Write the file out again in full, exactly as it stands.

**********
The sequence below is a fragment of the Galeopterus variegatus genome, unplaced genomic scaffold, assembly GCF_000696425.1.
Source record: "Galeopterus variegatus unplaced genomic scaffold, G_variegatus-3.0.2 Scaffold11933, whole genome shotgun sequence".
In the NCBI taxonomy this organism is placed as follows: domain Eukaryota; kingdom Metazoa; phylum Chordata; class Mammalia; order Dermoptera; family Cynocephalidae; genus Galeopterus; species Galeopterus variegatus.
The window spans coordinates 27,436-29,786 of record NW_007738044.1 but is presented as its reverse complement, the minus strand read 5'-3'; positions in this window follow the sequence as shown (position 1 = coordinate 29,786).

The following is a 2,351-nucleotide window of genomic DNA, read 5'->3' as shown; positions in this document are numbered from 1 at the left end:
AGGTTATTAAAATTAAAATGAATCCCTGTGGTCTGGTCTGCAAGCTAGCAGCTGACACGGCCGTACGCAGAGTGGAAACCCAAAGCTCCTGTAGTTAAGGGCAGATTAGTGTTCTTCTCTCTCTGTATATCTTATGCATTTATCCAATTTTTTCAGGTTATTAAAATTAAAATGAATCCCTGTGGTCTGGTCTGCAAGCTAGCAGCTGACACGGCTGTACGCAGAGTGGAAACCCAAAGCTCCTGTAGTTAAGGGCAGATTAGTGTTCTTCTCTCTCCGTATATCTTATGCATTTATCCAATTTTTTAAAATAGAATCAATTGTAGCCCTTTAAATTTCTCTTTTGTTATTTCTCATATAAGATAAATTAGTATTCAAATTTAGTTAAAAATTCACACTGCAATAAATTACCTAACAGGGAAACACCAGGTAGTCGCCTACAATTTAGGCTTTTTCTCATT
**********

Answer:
The sequence below is a fragment of the Galeopterus variegatus genome, unplaced genomic scaffold, assembly GCF_000696425.1.
Source record: "Galeopterus variegatus unplaced genomic scaffold, G_variegatus-3.0.2 Scaffold11933, whole genome shotgun sequence".
In the NCBI taxonomy this organism is placed as follows: domain Eukaryota; kingdom Metazoa; phylum Chordata; class Mammalia; order Dermoptera; family Cynocephalidae; genus Galeopterus; species Galeopterus variegatus.
The window spans coordinates 27,436-29,786 of record NW_007738044.1 but is presented as its reverse complement, the minus strand read 5'-3'; positions in this window follow the sequence as shown (position 1 = coordinate 29,786).

The following is a 2,351-nucleotide window of genomic DNA, read 5'->3' as shown; positions in this document are numbered from 1 at the left end:
AGGTTATTAAAATTAAAATGAATCCCTGTGGTCTGGTCTGCAAGCTAGCAGCTGACACGGCCGTACGCAGAGTGGAAACCCAAAGCTCCTGTAGTTAAGGGCAGATTAGTGTTCTTCTCTCTCTGTATATCTTATGCATTTATCCAATTTTTTCAGGTTATTAAAATTAAAATGAATCCCTGTGGTCTGGTCTGCAAGCTAGCAGCTGACACGGCTGTACGCAGAGTGGAAACCCAAAGCTCCTGTAGTTAAGGGCAGATTAGTGTTCTTCTCTCTCCGTATATCTTATGCATTTATCCAATTTTTTAAAATAGAATCAATTGTAGCCCTTTAAATTTCTCTTTTGTTATTTCTCATATAAGATAAATTAGTATTCAAATTTAGTTAAAAATTCACACTGCAATAAATTACCTAACAGGGAAACACCAGGTAGTCGCCTACAATTTAGGCTTTTTCTCATT